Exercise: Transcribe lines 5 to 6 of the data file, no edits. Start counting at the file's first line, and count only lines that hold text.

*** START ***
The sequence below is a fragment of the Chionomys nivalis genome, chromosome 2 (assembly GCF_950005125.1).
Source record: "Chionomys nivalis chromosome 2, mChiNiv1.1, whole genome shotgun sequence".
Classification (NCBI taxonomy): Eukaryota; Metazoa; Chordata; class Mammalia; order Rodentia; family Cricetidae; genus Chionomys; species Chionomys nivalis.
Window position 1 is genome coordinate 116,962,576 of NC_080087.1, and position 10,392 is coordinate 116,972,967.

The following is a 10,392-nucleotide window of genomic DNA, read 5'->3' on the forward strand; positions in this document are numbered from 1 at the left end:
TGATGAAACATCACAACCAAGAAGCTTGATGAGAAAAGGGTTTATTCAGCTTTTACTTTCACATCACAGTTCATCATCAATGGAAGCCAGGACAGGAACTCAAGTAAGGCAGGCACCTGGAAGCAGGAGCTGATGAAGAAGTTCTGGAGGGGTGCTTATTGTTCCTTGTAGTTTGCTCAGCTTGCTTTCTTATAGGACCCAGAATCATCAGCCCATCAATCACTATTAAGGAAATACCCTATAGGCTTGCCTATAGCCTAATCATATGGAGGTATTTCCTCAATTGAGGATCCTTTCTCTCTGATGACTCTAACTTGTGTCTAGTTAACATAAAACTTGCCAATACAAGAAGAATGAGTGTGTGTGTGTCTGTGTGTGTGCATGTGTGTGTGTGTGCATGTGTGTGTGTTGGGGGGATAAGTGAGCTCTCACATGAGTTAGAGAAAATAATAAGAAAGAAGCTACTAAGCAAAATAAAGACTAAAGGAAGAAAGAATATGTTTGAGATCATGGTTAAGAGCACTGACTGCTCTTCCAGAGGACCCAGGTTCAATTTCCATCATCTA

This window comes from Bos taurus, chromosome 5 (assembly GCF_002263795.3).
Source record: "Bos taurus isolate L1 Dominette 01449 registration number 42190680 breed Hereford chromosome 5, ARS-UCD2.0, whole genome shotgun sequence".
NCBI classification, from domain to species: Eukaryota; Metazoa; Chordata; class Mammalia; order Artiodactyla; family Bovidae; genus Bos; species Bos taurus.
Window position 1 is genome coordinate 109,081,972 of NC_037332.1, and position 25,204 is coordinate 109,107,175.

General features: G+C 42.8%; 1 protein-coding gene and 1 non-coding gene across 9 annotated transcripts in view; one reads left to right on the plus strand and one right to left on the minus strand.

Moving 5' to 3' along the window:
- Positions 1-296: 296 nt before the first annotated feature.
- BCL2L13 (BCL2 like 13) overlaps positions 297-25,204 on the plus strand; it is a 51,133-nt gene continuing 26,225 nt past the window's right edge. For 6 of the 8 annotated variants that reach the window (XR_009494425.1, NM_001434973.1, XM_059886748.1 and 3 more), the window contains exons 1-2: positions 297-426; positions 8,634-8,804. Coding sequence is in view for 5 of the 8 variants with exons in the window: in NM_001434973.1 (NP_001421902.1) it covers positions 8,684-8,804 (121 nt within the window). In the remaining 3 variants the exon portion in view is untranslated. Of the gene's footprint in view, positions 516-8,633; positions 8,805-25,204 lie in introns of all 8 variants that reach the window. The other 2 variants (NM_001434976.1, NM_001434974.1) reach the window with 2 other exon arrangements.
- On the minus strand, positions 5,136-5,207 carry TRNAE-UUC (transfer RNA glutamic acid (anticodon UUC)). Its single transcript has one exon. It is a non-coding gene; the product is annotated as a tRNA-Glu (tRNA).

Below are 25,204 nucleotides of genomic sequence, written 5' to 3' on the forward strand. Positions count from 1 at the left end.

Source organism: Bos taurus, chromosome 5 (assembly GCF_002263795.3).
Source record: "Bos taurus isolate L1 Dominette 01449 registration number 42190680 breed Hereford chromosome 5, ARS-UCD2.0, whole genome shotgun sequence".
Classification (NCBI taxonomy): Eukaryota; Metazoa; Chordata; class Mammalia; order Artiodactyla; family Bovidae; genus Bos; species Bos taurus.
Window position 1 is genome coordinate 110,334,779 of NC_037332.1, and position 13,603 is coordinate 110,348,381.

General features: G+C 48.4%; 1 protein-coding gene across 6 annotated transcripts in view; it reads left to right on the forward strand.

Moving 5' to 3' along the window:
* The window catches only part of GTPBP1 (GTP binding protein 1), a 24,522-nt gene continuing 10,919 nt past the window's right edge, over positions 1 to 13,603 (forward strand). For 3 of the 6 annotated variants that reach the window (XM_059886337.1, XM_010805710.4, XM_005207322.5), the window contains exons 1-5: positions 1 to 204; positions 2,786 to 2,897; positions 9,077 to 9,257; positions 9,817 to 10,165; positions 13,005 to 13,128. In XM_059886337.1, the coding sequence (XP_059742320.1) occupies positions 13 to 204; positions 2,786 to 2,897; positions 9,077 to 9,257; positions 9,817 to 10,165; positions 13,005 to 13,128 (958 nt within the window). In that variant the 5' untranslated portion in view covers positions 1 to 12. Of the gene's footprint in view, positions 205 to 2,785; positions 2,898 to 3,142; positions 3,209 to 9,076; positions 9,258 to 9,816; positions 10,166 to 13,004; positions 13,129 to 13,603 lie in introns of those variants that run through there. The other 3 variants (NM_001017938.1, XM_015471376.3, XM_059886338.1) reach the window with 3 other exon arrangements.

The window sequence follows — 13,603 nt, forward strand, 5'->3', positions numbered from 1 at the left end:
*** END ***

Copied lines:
The following is a 10,392-nucleotide window of genomic DNA, read 5'->3' on the forward strand; positions in this document are numbered from 1 at the left end:
TGATGAAACATCACAACCAAGAAGCTTGATGAGAAAAGGGTTTATTCAGCTTTTACTTTCACATCACAGTTCATCATCAATGGAAGCCAGGACAGGAACTCAAGTAAGGCAGGCACCTGGAAGCAGGAGCTGATGAAGAAGTTCTGGAGGGGTGCTTATTGTTCCTTGTAGTTTGCTCAGCTTGCTTTCTTATAGGACCCAGAATCATCAGCCCATCAATCACTATTAAGGAAATACCCTATAGGCTTGCCTATAGCCTAATCATATGGAGGTATTTCCTCAATTGAGGATCCTTTCTCTCTGATGACTCTAACTTGTGTCTAGTTAACATAAAACTTGCCAATACAAGAAGAATGAGTGTGTGTGTGTCTGTGTGTGTGCATGTGTGTGTGTGTGCATGTGTGTGTGTTGGGGGGATAAGTGAGCTCTCACATGAGTTAGAGAAAATAATAAGAAAGAAGCTACTAAGCAAAATAAAGACTAAAGGAAGAAAGAATATGTTTGAGATCATGGTTAAGAGCACTGACTGCTCTTCCAGAGGACCCAGGTTCAATTTCCATCATCTA